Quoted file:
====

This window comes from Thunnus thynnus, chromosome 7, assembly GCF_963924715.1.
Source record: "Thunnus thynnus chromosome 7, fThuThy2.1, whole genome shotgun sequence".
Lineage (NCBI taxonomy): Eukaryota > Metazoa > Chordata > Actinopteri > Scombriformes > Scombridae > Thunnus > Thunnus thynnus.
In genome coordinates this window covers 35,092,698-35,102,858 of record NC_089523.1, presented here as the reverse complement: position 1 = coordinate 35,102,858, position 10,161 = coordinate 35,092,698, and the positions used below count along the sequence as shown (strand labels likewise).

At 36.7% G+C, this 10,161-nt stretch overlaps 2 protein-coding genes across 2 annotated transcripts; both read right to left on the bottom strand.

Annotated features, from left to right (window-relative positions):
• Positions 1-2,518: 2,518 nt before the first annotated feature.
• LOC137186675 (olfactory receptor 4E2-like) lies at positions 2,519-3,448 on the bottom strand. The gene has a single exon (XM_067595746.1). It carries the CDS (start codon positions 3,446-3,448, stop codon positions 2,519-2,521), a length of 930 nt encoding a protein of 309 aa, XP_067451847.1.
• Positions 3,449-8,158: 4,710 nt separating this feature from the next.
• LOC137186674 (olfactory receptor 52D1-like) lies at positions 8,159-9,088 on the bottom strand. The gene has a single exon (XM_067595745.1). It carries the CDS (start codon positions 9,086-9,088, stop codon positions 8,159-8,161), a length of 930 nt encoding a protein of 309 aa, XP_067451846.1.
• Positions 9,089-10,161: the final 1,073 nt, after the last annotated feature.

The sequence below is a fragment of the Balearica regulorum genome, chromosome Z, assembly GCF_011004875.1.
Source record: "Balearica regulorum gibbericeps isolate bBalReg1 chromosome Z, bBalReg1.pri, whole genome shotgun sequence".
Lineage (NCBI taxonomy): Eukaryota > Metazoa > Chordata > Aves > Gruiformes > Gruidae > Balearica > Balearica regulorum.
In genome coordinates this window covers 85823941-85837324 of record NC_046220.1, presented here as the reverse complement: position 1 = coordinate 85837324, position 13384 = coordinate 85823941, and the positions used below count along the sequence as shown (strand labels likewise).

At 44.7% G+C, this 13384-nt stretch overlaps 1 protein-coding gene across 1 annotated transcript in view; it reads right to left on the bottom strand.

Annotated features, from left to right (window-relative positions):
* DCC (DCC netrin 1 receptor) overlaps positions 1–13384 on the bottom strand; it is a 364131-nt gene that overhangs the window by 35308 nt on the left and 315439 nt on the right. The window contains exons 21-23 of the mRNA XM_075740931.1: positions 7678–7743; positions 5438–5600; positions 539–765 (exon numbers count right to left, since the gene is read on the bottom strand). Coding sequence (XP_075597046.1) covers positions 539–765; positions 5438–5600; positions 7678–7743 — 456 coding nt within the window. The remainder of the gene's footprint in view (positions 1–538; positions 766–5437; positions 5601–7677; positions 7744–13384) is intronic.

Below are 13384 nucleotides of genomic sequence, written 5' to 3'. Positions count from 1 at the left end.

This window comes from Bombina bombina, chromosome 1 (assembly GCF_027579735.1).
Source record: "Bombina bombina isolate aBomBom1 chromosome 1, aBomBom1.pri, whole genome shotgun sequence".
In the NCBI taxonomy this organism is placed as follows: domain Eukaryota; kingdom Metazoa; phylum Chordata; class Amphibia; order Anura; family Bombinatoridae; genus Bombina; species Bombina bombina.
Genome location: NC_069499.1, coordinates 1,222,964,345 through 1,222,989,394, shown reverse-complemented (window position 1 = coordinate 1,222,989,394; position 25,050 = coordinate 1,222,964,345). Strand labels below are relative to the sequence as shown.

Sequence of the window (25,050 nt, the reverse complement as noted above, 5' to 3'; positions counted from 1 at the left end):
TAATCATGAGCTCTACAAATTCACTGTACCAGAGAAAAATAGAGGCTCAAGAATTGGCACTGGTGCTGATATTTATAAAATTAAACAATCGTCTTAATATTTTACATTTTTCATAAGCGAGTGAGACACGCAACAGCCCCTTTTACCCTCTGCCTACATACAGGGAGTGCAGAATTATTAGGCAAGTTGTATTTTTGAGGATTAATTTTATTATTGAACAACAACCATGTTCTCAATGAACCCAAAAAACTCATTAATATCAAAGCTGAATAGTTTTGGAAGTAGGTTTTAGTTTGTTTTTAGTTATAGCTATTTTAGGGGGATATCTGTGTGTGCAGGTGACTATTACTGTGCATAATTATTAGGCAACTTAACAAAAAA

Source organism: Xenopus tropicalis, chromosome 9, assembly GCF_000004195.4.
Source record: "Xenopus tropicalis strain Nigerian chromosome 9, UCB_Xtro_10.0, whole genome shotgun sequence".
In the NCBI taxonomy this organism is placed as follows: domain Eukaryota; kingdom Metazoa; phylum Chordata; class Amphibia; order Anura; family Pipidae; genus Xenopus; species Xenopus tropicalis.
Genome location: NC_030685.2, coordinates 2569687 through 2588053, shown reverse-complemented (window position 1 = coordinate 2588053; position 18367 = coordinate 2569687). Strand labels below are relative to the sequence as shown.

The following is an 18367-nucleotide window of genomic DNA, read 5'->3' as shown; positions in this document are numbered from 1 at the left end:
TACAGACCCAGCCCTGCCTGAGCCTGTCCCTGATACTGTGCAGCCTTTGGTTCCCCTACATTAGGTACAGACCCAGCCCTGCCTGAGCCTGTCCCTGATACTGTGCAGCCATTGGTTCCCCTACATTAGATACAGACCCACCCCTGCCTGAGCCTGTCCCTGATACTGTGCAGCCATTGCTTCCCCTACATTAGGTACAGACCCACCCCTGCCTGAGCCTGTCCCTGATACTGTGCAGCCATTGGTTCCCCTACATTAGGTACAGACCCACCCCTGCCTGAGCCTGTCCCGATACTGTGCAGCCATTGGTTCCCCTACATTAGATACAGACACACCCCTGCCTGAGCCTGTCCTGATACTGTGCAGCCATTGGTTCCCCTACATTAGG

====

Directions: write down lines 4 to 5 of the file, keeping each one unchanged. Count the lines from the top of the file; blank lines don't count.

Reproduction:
In genome coordinates this window covers 35,092,698-35,102,858 of record NC_089523.1, presented here as the reverse complement: position 1 = coordinate 35,102,858, position 10,161 = coordinate 35,092,698, and the positions used below count along the sequence as shown (strand labels likewise).

At 36.7% G+C, this 10,161-nt stretch overlaps 2 protein-coding genes across 2 annotated transcripts; both read right to left on the bottom strand.